May 21st, 2012
Last Saturday, the New York Times published an important cover story by Benedict Carey which, more or less, covers the same ground Gabriel Arana covered in April is his interview with Robert Spitzer, whose 2001 ex-gay study purported to show that some people can change their sexual orientation with a great deal of effort. During that interview, Spitzer acknowledged that critics of his study were ” largely correct.” Spitzer then decided to retract his study and issue an apology to the gay community and also “to any gay person who wasted time and energy undergoing some form of reparative therapy because they believed that I had proven that reparative therapy works with some ‘highly motivated’ individuals.”
Carey’s piece with the New York Times doesn’t cover much new territory, although there was one revelation surprised me: “The paper did not go through the usual peer-review process, in which unnamed experts critique a manuscript before publication.” I did not know that. Of course, what I did know what that when the paper appeared in 2003 in the Archives of Sexual Behavior, editor Kenneth Zucker took the highly unusual step of publishing 26 “peer commentaries,” from all sides of the debate. Many professionals either denounced or criticized the study’s methodology and conclusions, while others (mostly ex-gay therapists and supporters like A. Dean Byrd, Joseph Nicolosi, Mark Yarhouse) hailed it as ” giv(ing) a voice to the disenfranchised within a minority group.”
But what is important in the Times story is the fact that Aranal’s article at The American Prospect has caught the attention of the wider mainstream media. Today, Spitzer appeared on NPR’s Talk of the Nation, followed by Arana and Carey to discuss the study, its retractions, Spitzer’s apology, and the legacy of ex-gay therapy.
In this original BTB Investigation, we unveil the tragic story of Kirk Murphy, a four-year-old boy who was treated for “cross-gender disturbance” in 1970 by a young grad student by the name of George Rekers. This story is a stark reminder that there are severe and damaging consequences when therapists try to ensure that boys will be boys.
When we first reported on three American anti-gay activists traveling to Kampala for a three-day conference, we had no idea that it would be the first report of a long string of events leading to a proposal to institute the death penalty for LGBT people. But that is exactly what happened. In this report, we review our collection of more than 500 posts to tell the story of one nation’s embrace of hatred toward gay people. This report will be updated continuously as events continue to unfold. Check here for the latest updates.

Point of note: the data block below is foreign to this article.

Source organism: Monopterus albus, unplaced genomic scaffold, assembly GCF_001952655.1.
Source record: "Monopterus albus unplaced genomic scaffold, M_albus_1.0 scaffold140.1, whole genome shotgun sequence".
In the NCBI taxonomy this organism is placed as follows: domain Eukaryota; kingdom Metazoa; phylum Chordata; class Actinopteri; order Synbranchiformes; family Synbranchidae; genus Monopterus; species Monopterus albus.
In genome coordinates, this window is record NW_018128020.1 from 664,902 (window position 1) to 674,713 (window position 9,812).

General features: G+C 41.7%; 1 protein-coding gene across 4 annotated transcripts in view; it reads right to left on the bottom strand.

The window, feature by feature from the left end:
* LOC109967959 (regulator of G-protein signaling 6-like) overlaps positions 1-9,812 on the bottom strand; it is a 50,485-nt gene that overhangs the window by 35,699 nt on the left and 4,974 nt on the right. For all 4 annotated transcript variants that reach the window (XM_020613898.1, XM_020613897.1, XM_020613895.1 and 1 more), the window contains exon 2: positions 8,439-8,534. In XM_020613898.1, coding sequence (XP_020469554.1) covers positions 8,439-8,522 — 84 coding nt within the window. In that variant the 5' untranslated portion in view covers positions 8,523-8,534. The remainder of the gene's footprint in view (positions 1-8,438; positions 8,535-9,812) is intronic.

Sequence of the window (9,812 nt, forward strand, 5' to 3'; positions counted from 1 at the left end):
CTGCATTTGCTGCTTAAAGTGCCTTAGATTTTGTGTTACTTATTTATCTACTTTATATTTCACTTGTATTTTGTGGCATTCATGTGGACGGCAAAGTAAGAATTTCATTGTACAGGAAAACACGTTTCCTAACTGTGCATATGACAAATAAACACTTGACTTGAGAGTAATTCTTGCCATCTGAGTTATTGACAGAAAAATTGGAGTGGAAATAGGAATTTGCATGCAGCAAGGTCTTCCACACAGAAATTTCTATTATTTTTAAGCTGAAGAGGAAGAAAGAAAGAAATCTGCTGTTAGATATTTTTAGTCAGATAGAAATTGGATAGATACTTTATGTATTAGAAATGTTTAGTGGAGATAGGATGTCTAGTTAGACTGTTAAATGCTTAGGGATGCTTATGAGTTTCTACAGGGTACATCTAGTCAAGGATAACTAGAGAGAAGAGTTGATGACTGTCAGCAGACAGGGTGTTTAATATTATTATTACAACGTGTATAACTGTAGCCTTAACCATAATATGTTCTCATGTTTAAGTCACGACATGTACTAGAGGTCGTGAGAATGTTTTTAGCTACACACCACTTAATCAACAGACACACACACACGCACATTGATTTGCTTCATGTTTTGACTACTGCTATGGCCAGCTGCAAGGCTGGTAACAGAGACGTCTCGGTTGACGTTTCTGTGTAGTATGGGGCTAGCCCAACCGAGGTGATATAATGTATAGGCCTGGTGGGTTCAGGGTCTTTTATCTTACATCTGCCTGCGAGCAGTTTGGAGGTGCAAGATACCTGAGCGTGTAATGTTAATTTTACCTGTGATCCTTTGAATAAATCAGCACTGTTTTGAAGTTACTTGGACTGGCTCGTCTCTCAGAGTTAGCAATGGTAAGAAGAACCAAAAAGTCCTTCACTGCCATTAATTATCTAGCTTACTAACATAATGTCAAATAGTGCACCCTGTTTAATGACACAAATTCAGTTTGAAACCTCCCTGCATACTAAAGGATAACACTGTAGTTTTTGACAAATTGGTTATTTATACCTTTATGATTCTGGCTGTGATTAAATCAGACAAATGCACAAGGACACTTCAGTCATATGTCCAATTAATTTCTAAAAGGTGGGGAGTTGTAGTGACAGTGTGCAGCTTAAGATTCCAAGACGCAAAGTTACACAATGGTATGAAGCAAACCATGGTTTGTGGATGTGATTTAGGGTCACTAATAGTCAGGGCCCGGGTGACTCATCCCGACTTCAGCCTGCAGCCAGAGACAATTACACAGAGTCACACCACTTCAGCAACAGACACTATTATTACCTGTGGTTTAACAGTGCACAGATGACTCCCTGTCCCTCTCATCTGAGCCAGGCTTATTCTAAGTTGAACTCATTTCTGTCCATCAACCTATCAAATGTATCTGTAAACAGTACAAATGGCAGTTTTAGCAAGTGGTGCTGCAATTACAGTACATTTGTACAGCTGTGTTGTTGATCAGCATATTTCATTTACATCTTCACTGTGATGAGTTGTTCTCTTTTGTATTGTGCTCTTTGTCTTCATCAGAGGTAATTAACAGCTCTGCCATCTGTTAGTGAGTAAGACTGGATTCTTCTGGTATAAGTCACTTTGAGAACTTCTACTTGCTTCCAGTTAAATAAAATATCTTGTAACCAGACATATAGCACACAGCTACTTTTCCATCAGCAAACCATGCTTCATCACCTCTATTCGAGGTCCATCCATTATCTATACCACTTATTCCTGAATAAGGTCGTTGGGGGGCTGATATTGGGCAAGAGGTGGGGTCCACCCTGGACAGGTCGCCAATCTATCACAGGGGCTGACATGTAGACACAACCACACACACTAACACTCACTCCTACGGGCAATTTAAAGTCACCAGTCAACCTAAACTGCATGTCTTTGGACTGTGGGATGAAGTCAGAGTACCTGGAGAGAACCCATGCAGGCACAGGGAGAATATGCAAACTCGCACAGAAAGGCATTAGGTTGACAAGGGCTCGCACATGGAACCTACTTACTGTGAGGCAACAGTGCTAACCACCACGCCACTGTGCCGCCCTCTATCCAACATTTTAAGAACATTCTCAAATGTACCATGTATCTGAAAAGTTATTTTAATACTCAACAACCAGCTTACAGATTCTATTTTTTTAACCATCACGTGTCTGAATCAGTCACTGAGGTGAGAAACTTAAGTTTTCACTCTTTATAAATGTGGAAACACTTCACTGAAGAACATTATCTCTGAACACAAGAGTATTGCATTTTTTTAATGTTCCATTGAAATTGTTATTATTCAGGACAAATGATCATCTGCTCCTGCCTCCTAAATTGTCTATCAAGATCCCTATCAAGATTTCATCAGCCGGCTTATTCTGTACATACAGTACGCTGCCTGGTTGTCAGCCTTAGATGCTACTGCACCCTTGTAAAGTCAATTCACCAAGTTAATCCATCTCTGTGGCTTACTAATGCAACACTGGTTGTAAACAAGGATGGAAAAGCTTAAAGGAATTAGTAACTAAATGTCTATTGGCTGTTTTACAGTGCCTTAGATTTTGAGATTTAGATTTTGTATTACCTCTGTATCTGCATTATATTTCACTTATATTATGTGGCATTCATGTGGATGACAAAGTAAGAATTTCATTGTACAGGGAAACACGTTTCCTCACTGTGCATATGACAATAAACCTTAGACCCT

In 2005, the Southern Poverty Law Center wrote that “[Paul] Cameron’s ‘science’ echoes Nazi Germany.” What the SPLC didn”t know was Cameron doesn’t just “echo” Nazi Germany. He quoted extensively from one of the Final Solution’s architects. This puts his fascination with quarantines, mandatory tattoos, and extermination being a “plausible idea” in a whole new and deeply disturbing light.
On February 10, I attended an all-day “Love Won Out” ex-gay conference in Phoenix, put on by Focus on the Family and Exodus International. In this series of reports, I talk about what I learned there: the people who go to these conferences, the things that they hear, and what this all means for them, their families and for the rest of us.
Prologue: Why I Went To “Love Won Out”
Part 1: What’s Love Got To Do With It?
Part 2: Parents Struggle With “No Exceptions”
Part 3: A Whole New Dialect
Part 4: It Depends On How The Meaning of the Word "Change" Changes
Part 5: A Candid Explanation For "Change"
Using the same research methods employed by most anti-gay political pressure groups, we examine the statistics and the case studies that dispel many of the myths about heterosexuality. Download your copy today!
And don‘t miss our companion report, How To Write An Anti-Gay Tract In Fifteen Easy Steps.
Anti-gay activists often charge that gay men and women pose a threat to children. In this report, we explore the supposed connection between homosexuality and child sexual abuse, the conclusions reached by the most knowledgeable professionals in the field, and how anti-gay activists continue to ignore their findings. This has tremendous consequences, not just for gay men and women, but more importantly for the safety of all our children.
Anti-gay activists often cite the “Dutch Study” to claim that gay unions last only about 1½ years and that the these men have an average of eight additional partners per year outside of their steady relationship. In this report, we will take you step by step into the study to see whether the claims are true.
Tony Perkins’ Family Research Council submitted an Amicus Brief to the Maryland Court of Appeals as that court prepared to consider the issue of gay marriage. We examine just one small section of that brief to reveal the junk science and fraudulent claims of the Family “Research” Council.
The FBI’s annual Hate Crime Statistics aren’t as complete as they ought to be, and their report for 2004 was no exception. In fact, their most recent report has quite a few glaring holes. Holes big enough for Daniel Fetty to fall through.